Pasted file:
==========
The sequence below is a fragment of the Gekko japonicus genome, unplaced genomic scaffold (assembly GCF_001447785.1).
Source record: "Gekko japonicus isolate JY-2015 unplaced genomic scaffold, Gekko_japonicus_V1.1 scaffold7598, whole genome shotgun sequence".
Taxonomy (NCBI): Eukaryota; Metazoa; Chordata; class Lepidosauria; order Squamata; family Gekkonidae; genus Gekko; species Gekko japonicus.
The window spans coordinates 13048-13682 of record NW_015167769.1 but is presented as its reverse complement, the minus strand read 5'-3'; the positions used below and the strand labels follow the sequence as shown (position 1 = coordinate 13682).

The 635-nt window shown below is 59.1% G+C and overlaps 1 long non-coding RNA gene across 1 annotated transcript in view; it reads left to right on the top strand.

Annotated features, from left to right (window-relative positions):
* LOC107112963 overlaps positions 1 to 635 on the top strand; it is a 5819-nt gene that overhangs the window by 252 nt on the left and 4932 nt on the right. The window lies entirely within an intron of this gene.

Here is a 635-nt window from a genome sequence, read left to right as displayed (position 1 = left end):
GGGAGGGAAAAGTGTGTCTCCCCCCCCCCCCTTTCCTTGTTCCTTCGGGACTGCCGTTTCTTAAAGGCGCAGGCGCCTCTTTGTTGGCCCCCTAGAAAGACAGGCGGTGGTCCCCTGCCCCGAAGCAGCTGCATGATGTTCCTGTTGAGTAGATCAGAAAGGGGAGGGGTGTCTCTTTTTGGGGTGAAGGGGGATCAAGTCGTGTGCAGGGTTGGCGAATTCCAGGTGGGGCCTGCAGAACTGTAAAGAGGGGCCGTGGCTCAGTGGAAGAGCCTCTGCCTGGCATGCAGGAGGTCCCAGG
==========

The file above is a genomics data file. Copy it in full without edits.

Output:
The sequence below is a fragment of the Gekko japonicus genome, unplaced genomic scaffold (assembly GCF_001447785.1).
Source record: "Gekko japonicus isolate JY-2015 unplaced genomic scaffold, Gekko_japonicus_V1.1 scaffold7598, whole genome shotgun sequence".
Taxonomy (NCBI): Eukaryota; Metazoa; Chordata; class Lepidosauria; order Squamata; family Gekkonidae; genus Gekko; species Gekko japonicus.
The window spans coordinates 13048-13682 of record NW_015167769.1 but is presented as its reverse complement, the minus strand read 5'-3'; the positions used below and the strand labels follow the sequence as shown (position 1 = coordinate 13682).

The 635-nt window shown below is 59.1% G+C and overlaps 1 long non-coding RNA gene across 1 annotated transcript in view; it reads left to right on the top strand.

Annotated features, from left to right (window-relative positions):
* LOC107112963 overlaps positions 1 to 635 on the top strand; it is a 5819-nt gene that overhangs the window by 252 nt on the left and 4932 nt on the right. The window lies entirely within an intron of this gene.

Here is a 635-nt window from a genome sequence, read left to right as displayed (position 1 = left end):
GGGAGGGAAAAGTGTGTCTCCCCCCCCCCCCTTTCCTTGTTCCTTCGGGACTGCCGTTTCTTAAAGGCGCAGGCGCCTCTTTGTTGGCCCCCTAGAAAGACAGGCGGTGGTCCCCTGCCCCGAAGCAGCTGCATGATGTTCCTGTTGAGTAGATCAGAAAGGGGAGGGGTGTCTCTTTTTGGGGTGAAGGGGGATCAAGTCGTGTGCAGGGTTGGCGAATTCCAGGTGGGGCCTGCAGAACTGTAAAGAGGGGCCGTGGCTCAGTGGAAGAGCCTCTGCCTGGCATGCAGGAGGTCCCAGG